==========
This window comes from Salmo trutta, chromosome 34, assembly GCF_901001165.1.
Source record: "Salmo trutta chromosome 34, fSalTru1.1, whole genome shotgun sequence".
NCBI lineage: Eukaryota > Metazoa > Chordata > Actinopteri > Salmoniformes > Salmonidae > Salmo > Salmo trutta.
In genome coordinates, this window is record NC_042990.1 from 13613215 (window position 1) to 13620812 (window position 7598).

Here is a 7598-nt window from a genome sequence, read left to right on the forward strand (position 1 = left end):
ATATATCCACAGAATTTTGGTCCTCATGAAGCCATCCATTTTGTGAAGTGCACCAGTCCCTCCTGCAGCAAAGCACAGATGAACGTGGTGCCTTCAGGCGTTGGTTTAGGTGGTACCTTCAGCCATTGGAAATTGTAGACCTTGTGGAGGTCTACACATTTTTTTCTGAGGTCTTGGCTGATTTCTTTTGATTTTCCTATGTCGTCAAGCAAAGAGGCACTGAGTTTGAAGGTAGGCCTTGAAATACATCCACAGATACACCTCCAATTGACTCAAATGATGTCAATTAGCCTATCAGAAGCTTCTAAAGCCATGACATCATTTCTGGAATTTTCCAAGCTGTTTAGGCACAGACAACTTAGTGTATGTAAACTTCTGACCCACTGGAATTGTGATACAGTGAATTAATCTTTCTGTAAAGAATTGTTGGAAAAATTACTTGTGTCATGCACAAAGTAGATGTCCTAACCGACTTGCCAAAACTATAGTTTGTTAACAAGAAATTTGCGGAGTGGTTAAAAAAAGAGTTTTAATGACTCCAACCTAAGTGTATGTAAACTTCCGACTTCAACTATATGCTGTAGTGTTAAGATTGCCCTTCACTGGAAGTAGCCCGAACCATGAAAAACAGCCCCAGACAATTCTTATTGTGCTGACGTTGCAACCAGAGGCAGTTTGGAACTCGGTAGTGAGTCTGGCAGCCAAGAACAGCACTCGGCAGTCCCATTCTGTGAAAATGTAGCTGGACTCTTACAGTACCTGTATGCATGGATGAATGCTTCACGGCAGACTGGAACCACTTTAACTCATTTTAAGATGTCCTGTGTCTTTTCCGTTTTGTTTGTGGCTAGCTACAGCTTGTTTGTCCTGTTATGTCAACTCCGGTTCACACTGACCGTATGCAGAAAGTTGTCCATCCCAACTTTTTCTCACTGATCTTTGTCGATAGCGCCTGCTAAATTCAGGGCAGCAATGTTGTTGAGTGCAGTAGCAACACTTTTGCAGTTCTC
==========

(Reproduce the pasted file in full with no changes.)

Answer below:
This window comes from Salmo trutta, chromosome 34, assembly GCF_901001165.1.
Source record: "Salmo trutta chromosome 34, fSalTru1.1, whole genome shotgun sequence".
NCBI lineage: Eukaryota > Metazoa > Chordata > Actinopteri > Salmoniformes > Salmonidae > Salmo > Salmo trutta.
In genome coordinates, this window is record NC_042990.1 from 13613215 (window position 1) to 13620812 (window position 7598).

Here is a 7598-nt window from a genome sequence, read left to right on the forward strand (position 1 = left end):
ATATATCCACAGAATTTTGGTCCTCATGAAGCCATCCATTTTGTGAAGTGCACCAGTCCCTCCTGCAGCAAAGCACAGATGAACGTGGTGCCTTCAGGCGTTGGTTTAGGTGGTACCTTCAGCCATTGGAAATTGTAGACCTTGTGGAGGTCTACACATTTTTTTCTGAGGTCTTGGCTGATTTCTTTTGATTTTCCTATGTCGTCAAGCAAAGAGGCACTGAGTTTGAAGGTAGGCCTTGAAATACATCCACAGATACACCTCCAATTGACTCAAATGATGTCAATTAGCCTATCAGAAGCTTCTAAAGCCATGACATCATTTCTGGAATTTTCCAAGCTGTTTAGGCACAGACAACTTAGTGTATGTAAACTTCTGACCCACTGGAATTGTGATACAGTGAATTAATCTTTCTGTAAAGAATTGTTGGAAAAATTACTTGTGTCATGCACAAAGTAGATGTCCTAACCGACTTGCCAAAACTATAGTTTGTTAACAAGAAATTTGCGGAGTGGTTAAAAAAAGAGTTTTAATGACTCCAACCTAAGTGTATGTAAACTTCCGACTTCAACTATATGCTGTAGTGTTAAGATTGCCCTTCACTGGAAGTAGCCCGAACCATGAAAAACAGCCCCAGACAATTCTTATTGTGCTGACGTTGCAACCAGAGGCAGTTTGGAACTCGGTAGTGAGTCTGGCAGCCAAGAACAGCACTCGGCAGTCCCATTCTGTGAAAATGTAGCTGGACTCTTACAGTACCTGTATGCATGGATGAATGCTTCACGGCAGACTGGAACCACTTTAACTCATTTTAAGATGTCCTGTGTCTTTTCCGTTTTGTTTGTGGCTAGCTACAGCTTGTTTGTCCTGTTATGTCAACTCCGGTTCACACTGACCGTATGCAGAAAGTTGTCCATCCCAACTTTTTCTCACTGATCTTTGTCGATAGCGCCTGCTAAATTCAGGGCAGCAATGTTGTTGAGTGCAGTAGCAACACTTTTGCAGTTCTC